Failure Diagnosis Using Bayesian Networks for Multifunction Devices
When a customer requests the repair of trouble that occurred on their multifunction device, our customer engineer will visit the customer to repair the device. The time taken to repair a device differs depending on the experience and skills of each customer engineer. This difference in time is due to the fact that some engineers take the time to search the troubleshooting database and service manuals, while others don't. Furthermore, it is difficult to identify the cause of trouble in a short time if the trouble is related to multiple parts of a device.
To work on such problems, Fuji Xerox has developed failure diagnosis technology that uses Bayesian networks. With this technology, failure diagnosis equivalent to that performed using the accumulated knowledge of experienced customer engineers has become possible. A Bayesian network illustrates the relationship between cause and effect using a directed acyclic graph (a directed graph that does not contain cycles). As shown in Fig. 1, a directed acyclic graph (DAG) consists of a conditional probability table and nodes (shown as circles in Fig. 1) connected by arrows that show their causal relationships. A Bayesian network is a probability model that can be used for such purposes as estimating events that contain uncertainties, rational decision-making, and diagnosing failure. As the causes of failure are shown with probability in failure diagnosis that uses Bayesian networks, even an inexperienced customer engineer can identify and start working on the most probable cause of failure, thereby enabling the engineer to remedy the failure in a short time.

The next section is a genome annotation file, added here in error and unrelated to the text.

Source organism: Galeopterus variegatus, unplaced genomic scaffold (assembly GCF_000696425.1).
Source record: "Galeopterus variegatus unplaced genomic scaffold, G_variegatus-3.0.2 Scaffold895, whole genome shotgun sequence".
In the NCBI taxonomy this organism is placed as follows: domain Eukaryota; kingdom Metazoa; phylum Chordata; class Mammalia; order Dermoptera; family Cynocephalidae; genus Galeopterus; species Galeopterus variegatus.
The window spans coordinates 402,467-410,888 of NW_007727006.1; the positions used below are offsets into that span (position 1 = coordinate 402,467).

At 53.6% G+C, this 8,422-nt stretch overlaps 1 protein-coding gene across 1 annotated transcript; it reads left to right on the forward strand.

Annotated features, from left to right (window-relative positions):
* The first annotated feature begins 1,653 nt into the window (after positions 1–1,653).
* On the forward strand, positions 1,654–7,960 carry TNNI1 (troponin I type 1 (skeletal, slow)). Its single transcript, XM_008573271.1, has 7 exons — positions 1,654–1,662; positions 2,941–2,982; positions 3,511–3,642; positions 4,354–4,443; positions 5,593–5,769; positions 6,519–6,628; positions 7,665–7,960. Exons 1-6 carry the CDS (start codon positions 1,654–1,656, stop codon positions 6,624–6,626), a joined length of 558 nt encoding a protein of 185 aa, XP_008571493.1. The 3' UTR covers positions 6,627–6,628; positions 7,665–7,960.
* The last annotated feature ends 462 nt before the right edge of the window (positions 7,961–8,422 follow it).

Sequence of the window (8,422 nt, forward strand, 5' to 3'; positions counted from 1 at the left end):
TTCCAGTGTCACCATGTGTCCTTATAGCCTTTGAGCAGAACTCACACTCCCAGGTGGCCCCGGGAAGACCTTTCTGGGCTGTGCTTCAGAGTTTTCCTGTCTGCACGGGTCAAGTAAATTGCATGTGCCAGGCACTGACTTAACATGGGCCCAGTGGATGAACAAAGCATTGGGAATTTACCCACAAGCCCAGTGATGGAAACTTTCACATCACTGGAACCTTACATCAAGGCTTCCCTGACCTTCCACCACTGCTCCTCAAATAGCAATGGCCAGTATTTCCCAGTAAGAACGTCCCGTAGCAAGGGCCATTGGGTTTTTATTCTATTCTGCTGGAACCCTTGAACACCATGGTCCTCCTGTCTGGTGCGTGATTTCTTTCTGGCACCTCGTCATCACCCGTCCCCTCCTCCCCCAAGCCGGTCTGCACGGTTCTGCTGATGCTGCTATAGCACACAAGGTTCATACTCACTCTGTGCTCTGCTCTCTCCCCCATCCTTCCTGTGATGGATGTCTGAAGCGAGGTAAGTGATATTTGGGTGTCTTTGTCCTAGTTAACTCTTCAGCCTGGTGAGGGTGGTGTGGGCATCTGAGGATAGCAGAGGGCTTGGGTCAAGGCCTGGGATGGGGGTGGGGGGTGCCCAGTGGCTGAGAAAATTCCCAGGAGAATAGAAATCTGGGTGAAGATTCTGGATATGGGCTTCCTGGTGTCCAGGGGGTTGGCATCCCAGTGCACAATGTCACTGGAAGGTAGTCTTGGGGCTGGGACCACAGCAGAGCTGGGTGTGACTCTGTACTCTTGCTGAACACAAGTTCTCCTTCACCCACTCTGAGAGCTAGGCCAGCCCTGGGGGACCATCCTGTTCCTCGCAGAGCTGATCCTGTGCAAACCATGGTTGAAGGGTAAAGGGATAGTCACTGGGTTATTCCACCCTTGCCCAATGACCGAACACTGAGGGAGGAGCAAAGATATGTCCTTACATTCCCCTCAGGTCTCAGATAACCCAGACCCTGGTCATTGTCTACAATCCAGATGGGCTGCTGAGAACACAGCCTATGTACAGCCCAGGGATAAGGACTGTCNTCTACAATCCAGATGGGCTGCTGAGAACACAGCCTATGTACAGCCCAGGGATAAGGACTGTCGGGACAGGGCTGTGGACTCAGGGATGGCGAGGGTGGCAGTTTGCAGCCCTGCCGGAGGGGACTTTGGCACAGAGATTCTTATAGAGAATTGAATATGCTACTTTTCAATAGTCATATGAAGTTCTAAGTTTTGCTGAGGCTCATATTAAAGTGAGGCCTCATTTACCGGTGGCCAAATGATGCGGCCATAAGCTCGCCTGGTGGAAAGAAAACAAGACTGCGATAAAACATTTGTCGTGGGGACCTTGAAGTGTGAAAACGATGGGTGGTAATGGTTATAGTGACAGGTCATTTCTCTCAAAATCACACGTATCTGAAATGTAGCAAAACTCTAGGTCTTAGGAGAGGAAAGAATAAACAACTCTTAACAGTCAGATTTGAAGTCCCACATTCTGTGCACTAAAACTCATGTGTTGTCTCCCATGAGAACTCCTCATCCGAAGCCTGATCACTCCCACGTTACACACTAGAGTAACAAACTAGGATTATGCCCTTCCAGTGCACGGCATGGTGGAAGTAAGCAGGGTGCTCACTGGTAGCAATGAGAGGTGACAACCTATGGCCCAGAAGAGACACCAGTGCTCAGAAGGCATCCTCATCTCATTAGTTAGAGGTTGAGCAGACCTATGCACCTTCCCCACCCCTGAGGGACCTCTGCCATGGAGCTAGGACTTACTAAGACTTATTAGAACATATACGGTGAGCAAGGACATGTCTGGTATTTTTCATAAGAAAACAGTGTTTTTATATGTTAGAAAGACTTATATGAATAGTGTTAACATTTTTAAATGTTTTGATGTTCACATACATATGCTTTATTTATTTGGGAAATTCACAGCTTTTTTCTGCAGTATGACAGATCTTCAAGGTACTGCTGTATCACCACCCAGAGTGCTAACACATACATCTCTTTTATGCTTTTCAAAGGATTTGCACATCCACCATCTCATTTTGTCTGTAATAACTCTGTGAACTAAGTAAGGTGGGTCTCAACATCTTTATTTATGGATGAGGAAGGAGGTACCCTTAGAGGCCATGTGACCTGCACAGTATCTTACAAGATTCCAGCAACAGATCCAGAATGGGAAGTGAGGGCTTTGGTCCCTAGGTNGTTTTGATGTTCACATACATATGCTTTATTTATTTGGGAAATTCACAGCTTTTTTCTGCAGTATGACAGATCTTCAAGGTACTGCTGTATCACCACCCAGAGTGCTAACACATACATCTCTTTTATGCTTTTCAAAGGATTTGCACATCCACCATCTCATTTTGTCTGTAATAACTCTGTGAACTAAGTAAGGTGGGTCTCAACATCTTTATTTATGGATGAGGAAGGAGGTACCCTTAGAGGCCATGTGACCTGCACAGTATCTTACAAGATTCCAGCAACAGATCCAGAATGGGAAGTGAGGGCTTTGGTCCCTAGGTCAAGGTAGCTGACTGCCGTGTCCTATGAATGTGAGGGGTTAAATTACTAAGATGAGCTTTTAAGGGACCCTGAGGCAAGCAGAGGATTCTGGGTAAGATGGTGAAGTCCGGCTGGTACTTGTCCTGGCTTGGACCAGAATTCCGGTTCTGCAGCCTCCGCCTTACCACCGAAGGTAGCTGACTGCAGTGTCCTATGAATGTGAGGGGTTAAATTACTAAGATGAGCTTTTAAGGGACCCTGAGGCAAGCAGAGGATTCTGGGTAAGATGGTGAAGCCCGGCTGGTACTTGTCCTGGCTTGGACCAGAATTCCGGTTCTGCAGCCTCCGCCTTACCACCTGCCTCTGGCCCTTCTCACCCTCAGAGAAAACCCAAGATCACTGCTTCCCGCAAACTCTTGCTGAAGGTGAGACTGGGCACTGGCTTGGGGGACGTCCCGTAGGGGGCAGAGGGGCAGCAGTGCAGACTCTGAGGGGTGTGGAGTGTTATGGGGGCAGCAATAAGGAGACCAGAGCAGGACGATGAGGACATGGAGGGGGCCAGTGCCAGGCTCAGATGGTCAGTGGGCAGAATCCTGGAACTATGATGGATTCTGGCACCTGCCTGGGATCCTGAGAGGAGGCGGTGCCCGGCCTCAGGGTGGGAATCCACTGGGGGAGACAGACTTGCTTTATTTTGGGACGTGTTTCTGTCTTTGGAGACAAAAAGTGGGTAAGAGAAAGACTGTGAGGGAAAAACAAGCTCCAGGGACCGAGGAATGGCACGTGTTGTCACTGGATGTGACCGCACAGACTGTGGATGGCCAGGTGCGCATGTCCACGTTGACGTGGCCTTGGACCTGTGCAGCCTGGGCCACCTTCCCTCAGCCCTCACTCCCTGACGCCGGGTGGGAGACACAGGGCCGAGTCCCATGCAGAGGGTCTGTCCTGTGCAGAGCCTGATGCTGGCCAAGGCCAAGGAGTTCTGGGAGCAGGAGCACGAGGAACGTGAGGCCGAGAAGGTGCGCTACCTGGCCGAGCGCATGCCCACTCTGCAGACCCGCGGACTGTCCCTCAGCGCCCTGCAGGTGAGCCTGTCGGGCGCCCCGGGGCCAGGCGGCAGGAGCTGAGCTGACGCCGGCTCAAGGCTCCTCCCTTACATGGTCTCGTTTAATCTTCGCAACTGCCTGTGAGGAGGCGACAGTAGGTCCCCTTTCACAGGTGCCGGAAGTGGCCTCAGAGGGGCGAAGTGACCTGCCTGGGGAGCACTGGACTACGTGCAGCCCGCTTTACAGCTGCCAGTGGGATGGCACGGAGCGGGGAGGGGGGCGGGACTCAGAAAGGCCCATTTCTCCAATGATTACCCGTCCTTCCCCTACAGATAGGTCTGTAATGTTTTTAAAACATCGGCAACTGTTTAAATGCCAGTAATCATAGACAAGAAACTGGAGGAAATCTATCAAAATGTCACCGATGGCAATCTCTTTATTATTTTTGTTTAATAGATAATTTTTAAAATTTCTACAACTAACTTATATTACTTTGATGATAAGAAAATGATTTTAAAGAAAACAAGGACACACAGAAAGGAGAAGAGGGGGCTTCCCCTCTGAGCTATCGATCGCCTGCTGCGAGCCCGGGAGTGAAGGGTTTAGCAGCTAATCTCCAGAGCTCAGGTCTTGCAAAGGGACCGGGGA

Usually, special knowledge is needed to create a diagnosis model that uses Bayesian networks. However, our failure diagnosis technology makes it possible to easily create a diagnosis model from a table.
For example, in order to create a diagnosis model for image quality trouble, we first create a two-dimensional table (Table 1 below) that shows the causal relationships between the causes of image quality trouble and the characteristics of each trouble, as based on past trouble and the information collected from experienced customer engineers. Then we enter the table into a software tool that automatically creates failure diagnosis models (shown in Fig. 2). The software tool automatically creates a failure diagnosis model by analyzing the causal relationship between the cause of image quality trouble and the characteristics of trouble from the input two-dimensional table (in the two-dimensional table analysis part), and then creating a Bayesian network (in the Bayesian network creation part).
Figure 3 below is an example of a created diagnosis model for image quality trouble. Diagnosis models are created for each major type of trouble such as streaks, spots, and deletion. Figure 3 shows a part of the diagnosis model for streaks.
Table 2 shows the performance evaluation results of a diagnosis model for image quality trouble that occurred at customers' sites. Even though the trouble included many cases of untypical trouble, the diagnosis model identified the causes of trouble with high accuracy. The percentage of correct identification was 82% for causes diagnosed as being most probable. When the second most probable causes are added, the percentage increases to 91%.
With the use of Bayesian networks, it is possible to develop a system capable of making comprehensive judgment based on the knowledge and observation of various events in a manner similar to that of human beings. Bayesian network technology offers the potential to bring about significant changes.